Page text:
He became a businessman. For thirteen years, he was chairman of the Spanish subsidiary of Thomson, a French defence and electronics group. He was also an adviser in the banking, hotel, electronics, and catering sectors.
Monarch in exile
Simeon issued several political declarations during his exile through his "chancellery" in Madrid directed at the Communist regime in Bulgaria and his exiled compatriots. His early attempts at forming an official government in exile did not come to fruition, however.
Marriage and family
In 1962 Simeon married a Spanish aristocrat, doña Margarita Gómez-Acebo y Cejuela. The couple have five children – four sons (Kardam, Kiril, Kubrat and Konstantin) and a daughter, Kalina, all of whom subsequently married Spaniards. All of his sons received names of Bulgarian kings, his daughter has Bulgarian name, although only two of his eleven grandchildren have Bulgarian names (Boris and Sofia).
- Kardam (born 1962, died April 7, 2015) married Miriam de Ungría y López. They had two sons, Boris and Beltran.
- Kiril (born 1964) married María del Rosario Nadal y Fuster-Puigdórfila. They have two daughters, Mafalda and Olimpia, and one son, Tassilo.
- Kubrat (born 1965) married Carla María de la Soledad Royo-Villanova y Urrestarazu. They have three sons: Mirko, Lukás and Tirso.
- Konstantin-Assen (born 1967) married María García de la Rasilla y Gortázar. They have twins, Umberto and Sofia.
- Kalina (born 1972) married Antonio José "Kitín" Muñoz y Valcárcel. They have one son, Simeon Hassan Muñoz.
In 1990, a few months after the fall of Communism, Simeon was issued a new Bulgarian passport. In 1996, 50 years after the abolition of the monarchy, Simeon returned to Bulgaria and was met in many places by crowds cheering: "We want our King!" He did not, at that point, make any political announcements or moves. However these sentiments gradually disappeared after his premiership and specifically during his coalition as a leader of NDSV with the ex-communist party, together with changing of generations since now-a-days voters are in majority not born during the Third Kingdom.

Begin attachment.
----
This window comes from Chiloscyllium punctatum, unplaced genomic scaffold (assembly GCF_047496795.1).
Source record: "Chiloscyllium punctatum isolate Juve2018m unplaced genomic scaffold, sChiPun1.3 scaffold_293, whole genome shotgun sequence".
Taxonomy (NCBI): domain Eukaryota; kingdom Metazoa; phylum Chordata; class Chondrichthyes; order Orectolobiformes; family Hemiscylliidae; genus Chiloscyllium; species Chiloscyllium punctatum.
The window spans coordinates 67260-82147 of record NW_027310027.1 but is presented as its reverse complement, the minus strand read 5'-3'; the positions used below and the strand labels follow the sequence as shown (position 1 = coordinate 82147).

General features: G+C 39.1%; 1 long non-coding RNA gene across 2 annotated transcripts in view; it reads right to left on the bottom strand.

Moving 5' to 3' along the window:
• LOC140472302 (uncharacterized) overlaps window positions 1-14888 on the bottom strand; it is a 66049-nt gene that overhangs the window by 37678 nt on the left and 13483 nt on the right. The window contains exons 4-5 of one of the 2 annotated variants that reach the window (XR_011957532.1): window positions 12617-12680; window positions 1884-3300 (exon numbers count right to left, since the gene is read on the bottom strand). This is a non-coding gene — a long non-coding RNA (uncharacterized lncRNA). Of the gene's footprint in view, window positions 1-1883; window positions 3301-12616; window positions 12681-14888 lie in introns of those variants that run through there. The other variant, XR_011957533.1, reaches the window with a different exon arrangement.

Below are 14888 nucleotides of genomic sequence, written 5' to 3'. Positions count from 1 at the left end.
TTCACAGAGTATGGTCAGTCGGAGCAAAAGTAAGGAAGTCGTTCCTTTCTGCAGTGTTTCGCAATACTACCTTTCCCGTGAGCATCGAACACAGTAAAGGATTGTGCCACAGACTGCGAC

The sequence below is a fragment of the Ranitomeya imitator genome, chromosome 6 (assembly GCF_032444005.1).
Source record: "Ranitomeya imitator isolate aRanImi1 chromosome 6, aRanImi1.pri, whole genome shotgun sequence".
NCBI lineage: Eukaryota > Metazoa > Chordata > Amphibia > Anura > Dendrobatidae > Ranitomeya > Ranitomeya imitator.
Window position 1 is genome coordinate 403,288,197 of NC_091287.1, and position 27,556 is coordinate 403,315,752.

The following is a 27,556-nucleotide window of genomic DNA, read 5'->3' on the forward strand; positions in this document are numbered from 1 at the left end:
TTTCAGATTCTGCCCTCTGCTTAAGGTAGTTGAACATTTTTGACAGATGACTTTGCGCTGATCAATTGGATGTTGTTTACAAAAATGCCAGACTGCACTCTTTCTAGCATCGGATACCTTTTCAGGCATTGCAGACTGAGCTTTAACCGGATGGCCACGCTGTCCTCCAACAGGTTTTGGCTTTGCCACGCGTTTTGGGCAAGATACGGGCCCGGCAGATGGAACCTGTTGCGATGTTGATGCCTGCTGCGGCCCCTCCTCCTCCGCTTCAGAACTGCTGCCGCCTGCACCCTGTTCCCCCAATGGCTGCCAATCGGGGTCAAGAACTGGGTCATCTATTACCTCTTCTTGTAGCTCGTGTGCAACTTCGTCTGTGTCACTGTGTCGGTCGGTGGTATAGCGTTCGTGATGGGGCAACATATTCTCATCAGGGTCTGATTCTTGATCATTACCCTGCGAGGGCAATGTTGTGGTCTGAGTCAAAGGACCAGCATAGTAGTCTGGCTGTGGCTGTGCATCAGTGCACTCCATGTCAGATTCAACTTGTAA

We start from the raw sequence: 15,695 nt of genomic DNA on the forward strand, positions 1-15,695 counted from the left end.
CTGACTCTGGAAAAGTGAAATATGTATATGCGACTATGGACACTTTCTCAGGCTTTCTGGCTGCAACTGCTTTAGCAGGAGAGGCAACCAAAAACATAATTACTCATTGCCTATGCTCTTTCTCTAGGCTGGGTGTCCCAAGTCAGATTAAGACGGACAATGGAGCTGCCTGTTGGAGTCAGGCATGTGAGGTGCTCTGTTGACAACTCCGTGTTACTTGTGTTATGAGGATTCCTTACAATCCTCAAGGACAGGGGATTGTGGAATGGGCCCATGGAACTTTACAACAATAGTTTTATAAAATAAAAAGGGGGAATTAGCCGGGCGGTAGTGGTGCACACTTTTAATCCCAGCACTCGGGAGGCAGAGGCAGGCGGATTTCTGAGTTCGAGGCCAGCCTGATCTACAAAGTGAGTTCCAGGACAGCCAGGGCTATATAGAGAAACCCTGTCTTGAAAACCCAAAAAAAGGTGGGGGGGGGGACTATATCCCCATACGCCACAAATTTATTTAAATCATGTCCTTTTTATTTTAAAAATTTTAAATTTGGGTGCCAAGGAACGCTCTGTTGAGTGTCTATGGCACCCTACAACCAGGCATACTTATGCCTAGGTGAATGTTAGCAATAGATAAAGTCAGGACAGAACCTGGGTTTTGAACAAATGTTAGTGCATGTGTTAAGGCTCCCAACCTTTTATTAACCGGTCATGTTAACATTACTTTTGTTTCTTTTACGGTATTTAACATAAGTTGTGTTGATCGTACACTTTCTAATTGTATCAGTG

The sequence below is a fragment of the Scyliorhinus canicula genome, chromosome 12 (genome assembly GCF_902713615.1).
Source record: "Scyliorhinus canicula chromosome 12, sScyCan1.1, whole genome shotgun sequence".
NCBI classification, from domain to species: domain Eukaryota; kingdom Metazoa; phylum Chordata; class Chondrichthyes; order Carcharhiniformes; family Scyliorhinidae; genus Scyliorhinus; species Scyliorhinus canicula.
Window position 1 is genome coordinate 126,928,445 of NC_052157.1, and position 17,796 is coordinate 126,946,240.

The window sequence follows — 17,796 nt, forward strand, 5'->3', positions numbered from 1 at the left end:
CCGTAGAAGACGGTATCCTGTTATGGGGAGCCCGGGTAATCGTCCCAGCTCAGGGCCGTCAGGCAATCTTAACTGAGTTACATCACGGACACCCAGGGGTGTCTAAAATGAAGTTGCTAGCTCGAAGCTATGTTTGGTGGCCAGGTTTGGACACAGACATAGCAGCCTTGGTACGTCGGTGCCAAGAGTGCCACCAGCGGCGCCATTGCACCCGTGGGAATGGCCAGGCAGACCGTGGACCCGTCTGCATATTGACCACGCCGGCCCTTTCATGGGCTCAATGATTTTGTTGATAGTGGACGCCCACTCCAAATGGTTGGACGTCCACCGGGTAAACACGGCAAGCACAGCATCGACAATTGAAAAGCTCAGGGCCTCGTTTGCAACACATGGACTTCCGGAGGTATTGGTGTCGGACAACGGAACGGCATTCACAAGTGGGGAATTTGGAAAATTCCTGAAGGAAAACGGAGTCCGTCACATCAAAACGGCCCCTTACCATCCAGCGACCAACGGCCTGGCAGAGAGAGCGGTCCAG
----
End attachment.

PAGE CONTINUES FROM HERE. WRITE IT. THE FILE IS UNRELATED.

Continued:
Various estates in Bulgaria that had been nationalized during the Communist era were returned to Simeon and his family. In 2001, Simeon, who had by this time taken the name Simeon Borisov Saxe-Coburg-Gotha, announced he would return to Bulgaria to form a new political party, the National Movement Simeon II (NMSII), dedicated to "reforms and political integrity." Simeon promised that in 800 days the Bulgarian people would feel tangible positive effects of his government and would enjoy significantly higher standards of living.
- For details on his cabinet, see: Sakskoburggotski Government
NMSII won a large victory in the parliamentary elections held on 17 June 2001, capturing 120 of the 240 seats in Parliament and defeating the two main pre-existing political parties. Simeon gave an oath as Prime Minister of Bulgaria on 24 July, forming a coalition with the ethnic Turkish party Movement for Rights and Freedoms (MRF). He gave ministerial positions in his government mainly to technocrats and Western-educated economic specialists. In 2002, his efforts were recognized by his receiving the 2002 Path to Peace Award from the Path to Peace Foundation. During his time in power, Bulgaria joined EC and NATO.
In the 2005 elections, Simeon's party ranked second and participated in the grand coalition government led by the Bulgarian Socialist Party and including the Movement for Rights and Freedoms. Simeon II was given the unofficial ceremonial post of Chairman of the Coalition Council.
Views on restoration of the Bulgarian monarchy
Simeon II has never formally renounced his claim to the Bulgarian throne. He used the title "Tsar of the Bulgarians" in his political statements during his exile. Since his return to Bulgaria, however, Simeon has consistently declined to reveal his views on the restoration of the Bulgarian monarchy, notwithstanding the name of his party. Upon taking office as prime minister, he took an oath to protect the country's republican constitution.